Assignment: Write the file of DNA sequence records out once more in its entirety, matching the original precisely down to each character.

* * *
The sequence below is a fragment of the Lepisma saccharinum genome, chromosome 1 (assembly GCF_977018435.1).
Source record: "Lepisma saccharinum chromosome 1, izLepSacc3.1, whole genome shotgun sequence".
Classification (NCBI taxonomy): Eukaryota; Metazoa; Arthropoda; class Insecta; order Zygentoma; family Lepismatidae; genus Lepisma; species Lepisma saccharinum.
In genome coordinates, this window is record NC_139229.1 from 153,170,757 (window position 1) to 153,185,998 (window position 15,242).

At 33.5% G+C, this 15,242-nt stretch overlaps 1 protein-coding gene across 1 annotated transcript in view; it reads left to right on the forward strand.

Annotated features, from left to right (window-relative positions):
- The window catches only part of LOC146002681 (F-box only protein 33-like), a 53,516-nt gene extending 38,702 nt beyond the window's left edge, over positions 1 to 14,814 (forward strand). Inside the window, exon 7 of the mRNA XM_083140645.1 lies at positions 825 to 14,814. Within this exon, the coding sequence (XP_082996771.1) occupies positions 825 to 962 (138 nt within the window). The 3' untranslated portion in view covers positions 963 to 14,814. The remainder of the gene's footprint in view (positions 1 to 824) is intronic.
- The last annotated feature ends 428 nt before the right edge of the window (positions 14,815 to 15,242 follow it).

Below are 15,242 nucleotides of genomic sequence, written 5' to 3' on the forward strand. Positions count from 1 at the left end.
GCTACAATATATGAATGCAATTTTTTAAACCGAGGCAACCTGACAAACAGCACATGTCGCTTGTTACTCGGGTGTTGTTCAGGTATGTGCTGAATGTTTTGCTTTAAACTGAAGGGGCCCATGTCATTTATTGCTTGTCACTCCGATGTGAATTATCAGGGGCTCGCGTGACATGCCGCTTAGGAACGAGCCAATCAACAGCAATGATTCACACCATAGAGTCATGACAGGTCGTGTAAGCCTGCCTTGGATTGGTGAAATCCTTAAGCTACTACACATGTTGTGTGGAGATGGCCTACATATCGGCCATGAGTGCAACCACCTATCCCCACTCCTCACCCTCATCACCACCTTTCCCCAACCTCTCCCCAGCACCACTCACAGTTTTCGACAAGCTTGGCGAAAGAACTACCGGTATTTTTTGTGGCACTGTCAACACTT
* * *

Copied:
The sequence below is a fragment of the Lepisma saccharinum genome, chromosome 1 (assembly GCF_977018435.1).
Source record: "Lepisma saccharinum chromosome 1, izLepSacc3.1, whole genome shotgun sequence".
Classification (NCBI taxonomy): Eukaryota; Metazoa; Arthropoda; class Insecta; order Zygentoma; family Lepismatidae; genus Lepisma; species Lepisma saccharinum.
In genome coordinates, this window is record NC_139229.1 from 153,170,757 (window position 1) to 153,185,998 (window position 15,242).

At 33.5% G+C, this 15,242-nt stretch overlaps 1 protein-coding gene across 1 annotated transcript in view; it reads left to right on the forward strand.

Annotated features, from left to right (window-relative positions):
- The window catches only part of LOC146002681 (F-box only protein 33-like), a 53,516-nt gene extending 38,702 nt beyond the window's left edge, over positions 1 to 14,814 (forward strand). Inside the window, exon 7 of the mRNA XM_083140645.1 lies at positions 825 to 14,814. Within this exon, the coding sequence (XP_082996771.1) occupies positions 825 to 962 (138 nt within the window). The 3' untranslated portion in view covers positions 963 to 14,814. The remainder of the gene's footprint in view (positions 1 to 824) is intronic.
- The last annotated feature ends 428 nt before the right edge of the window (positions 14,815 to 15,242 follow it).

Below are 15,242 nucleotides of genomic sequence, written 5' to 3' on the forward strand. Positions count from 1 at the left end.
GCTACAATATATGAATGCAATTTTTTAAACCGAGGCAACCTGACAAACAGCACATGTCGCTTGTTACTCGGGTGTTGTTCAGGTATGTGCTGAATGTTTTGCTTTAAACTGAAGGGGCCCATGTCATTTATTGCTTGTCACTCCGATGTGAATTATCAGGGGCTCGCGTGACATGCCGCTTAGGAACGAGCCAATCAACAGCAATGATTCACACCATAGAGTCATGACAGGTCGTGTAAGCCTGCCTTGGATTGGTGAAATCCTTAAGCTACTACACATGTTGTGTGGAGATGGCCTACATATCGGCCATGAGTGCAACCACCTATCCCCACTCCTCACCCTCATCACCACCTTTCCCCAACCTCTCCCCAGCACCACTCACAGTTTTCGACAAGCTTGGCGAAAGAACTACCGGTATTTTTTGTGGCACTGTCAACACTT